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Improving lives by solving problems in agriculture and the environment

UV-B Radiation and Plant Life

UV-B Radiation and Plant Life

Molecular Biology to Ecology

Now Published!

Edited by B Jordan, Lincoln University, New Zealand

October 2017 / Hardback / 192 Pages / 9781780648590 £95.00 / €125.00 / $160.00
With 10% online discount: £85.50 / €112.50 / $144.00
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Main Description

Ultraviolet-B radiation (UV-B) has profound effects on plant growth and development, and exposure varies with ozone depletion and across geographic regions, with ecosystem and agricultural consequences. This book deals with large-scale impacts but also how UV-B affects plants at the molecular level is also fascinating, and the UV-B photoreceptor has only recently been characterised. While UV-B radiation can be damaging, it also has a more positive role in plant photomorphogenesis. Consequently UV-B treatments are being developed as innovative approaches to improve horticulture. This book is a timely synthesis of what we know and need to know about UV-B radiation and plants.


Readership

Suitable readership at post-graduate and research level, but may also be of interest to senior undergraduates, PhD students and university libraries.

    • Part 1: The UV-B Environment
  • 1: Towards an Understanding of the Implications of Changing Stratospheric Ozone, Climate and UV Radiation
  • 2: Quantification of UV Radiation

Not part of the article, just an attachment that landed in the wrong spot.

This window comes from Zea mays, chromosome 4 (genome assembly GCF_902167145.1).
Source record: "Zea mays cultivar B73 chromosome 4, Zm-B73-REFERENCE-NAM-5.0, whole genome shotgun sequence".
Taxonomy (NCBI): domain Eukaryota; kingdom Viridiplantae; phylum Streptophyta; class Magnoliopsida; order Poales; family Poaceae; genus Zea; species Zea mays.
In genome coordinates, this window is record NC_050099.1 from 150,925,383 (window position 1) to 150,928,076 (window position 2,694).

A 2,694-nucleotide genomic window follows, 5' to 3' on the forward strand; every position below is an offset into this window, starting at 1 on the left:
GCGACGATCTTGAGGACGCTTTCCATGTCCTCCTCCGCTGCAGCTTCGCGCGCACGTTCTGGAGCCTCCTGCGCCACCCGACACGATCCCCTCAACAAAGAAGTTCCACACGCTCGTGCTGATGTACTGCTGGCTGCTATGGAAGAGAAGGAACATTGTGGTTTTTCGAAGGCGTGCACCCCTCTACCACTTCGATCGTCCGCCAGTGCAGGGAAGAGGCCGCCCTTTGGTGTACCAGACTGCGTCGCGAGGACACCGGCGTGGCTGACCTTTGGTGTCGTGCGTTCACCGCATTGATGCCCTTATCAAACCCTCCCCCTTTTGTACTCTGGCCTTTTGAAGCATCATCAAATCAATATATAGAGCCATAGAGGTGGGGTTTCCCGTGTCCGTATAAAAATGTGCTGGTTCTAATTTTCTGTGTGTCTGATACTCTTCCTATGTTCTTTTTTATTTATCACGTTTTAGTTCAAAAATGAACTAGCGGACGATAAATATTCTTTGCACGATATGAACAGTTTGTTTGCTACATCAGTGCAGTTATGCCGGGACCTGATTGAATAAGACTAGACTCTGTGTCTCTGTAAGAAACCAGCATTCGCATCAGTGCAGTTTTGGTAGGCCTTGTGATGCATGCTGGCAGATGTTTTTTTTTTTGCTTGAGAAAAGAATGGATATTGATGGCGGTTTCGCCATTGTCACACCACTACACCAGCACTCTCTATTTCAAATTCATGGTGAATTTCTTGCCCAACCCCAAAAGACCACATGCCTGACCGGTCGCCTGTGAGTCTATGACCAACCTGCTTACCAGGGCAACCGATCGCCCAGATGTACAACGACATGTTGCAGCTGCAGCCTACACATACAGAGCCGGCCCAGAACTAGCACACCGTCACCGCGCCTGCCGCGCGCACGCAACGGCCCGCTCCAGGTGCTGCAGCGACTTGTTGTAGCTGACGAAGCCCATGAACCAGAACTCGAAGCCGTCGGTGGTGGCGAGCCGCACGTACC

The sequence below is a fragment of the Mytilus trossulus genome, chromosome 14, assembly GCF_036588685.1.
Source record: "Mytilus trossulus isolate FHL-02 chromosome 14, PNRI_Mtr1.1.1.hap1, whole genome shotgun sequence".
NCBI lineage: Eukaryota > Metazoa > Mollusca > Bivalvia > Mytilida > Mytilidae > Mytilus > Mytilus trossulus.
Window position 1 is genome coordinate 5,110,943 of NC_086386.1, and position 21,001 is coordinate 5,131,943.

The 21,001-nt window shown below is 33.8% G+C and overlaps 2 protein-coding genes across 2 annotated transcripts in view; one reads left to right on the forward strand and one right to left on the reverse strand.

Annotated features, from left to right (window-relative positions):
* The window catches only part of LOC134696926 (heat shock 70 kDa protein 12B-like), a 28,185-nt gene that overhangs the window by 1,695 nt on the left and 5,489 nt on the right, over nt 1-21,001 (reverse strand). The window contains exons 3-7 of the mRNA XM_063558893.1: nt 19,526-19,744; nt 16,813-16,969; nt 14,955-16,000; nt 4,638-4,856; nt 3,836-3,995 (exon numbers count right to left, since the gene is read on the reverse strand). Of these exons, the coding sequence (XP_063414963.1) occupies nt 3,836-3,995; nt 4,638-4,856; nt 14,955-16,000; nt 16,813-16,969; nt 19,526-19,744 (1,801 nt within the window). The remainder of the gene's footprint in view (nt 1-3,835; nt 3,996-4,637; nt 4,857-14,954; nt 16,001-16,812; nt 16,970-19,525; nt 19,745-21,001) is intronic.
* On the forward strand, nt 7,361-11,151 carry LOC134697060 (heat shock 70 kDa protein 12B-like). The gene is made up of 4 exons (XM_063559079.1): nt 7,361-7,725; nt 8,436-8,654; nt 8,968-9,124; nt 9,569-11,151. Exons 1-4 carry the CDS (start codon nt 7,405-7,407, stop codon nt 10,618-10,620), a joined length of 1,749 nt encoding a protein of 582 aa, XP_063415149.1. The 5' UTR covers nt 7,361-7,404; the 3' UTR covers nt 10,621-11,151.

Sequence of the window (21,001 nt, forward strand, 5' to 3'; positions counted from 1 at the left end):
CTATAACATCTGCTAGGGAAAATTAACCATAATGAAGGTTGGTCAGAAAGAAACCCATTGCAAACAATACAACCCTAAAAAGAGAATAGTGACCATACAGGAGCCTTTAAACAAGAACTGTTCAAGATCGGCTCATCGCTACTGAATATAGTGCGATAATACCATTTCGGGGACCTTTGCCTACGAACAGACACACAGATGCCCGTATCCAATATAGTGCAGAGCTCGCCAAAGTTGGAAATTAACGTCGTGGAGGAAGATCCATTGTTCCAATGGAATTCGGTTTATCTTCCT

• 3: UV Radiation and Terrestrial Ecosystems: Emerging Perspectives
    • Part 2: UV-B Induced Changes to Plant Physiology, Morphology and Secondary Metabolism
  • 4: UV-B Changes in Secondary Plant Metabolites
  • 5: UV-B Induced Morphological Changes – an Enigma
  • 6: Plant Responses to Fluctuating UV Environments
    • Part 3: The Biochemistry and Molecular Biology of UV-B responses
  • 7: The Effects of UV-B on the Biochemistry and Metabolism of Plants
  • 8: Discovery and Characterization of the UV-B Photoreceptor UVR8
  • 9: UV-B Signal Transduction from Photoperception to Response
    • Part 4: UV-B Impact on Agriculture and Horticulture
  • 10: The Effects of Ultraviolet-B on Vitis vinifera – How Important is UV-B for Grape Biochemical Composition?
  • 11: Turning UV Photobiology into an Agricultural Reality

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Jordan - Brian Jordan is Professor of Plant Biotechnology at Lincoln University, New Zealand and has over 30 years of experience in plant biochemistry and molecular biology. Professor Jordan was a scientist at Horticulture Research International, UK for 14 years and during that time carried out research at the Carnegie Institute, Stanford University, USA, North Carolina State University, USA and CSIRO Canberra, Australia. Throughout his research career he has focused on how light regulates plant growth and development. In particular, he has made a major contribution to understanding the molecular responses of plants to ultraviolet radiation.

Since going to New Zealand in 1994, Professor Jordan has worked for Crop & Food Research as a programme leader in genetic engineering and as the Food Science & Technology Divisional Manager. In 1998, he became Director, Nutrition and Health in the Institute of Food, Nutrition and Human Health at Massey University. Professor Jordan acted as a United Nations Environmental Programme reviewer in 1998 and 2006 on the impact of ultraviolet radiation. In January 2001, he was appointed Director of the Soil, Plant and Ecological Sciences Division and Professor of Plant Biotechnology at Lincoln University and remained as a senior manager until 2008; after which he returned to research and teaching. From 2006-2008, he was part of the New Zealand Specific Support Action, Food-Frenz. He has also been part of two European COST-ACTIONS: on viticulture and ultraviolet radiation.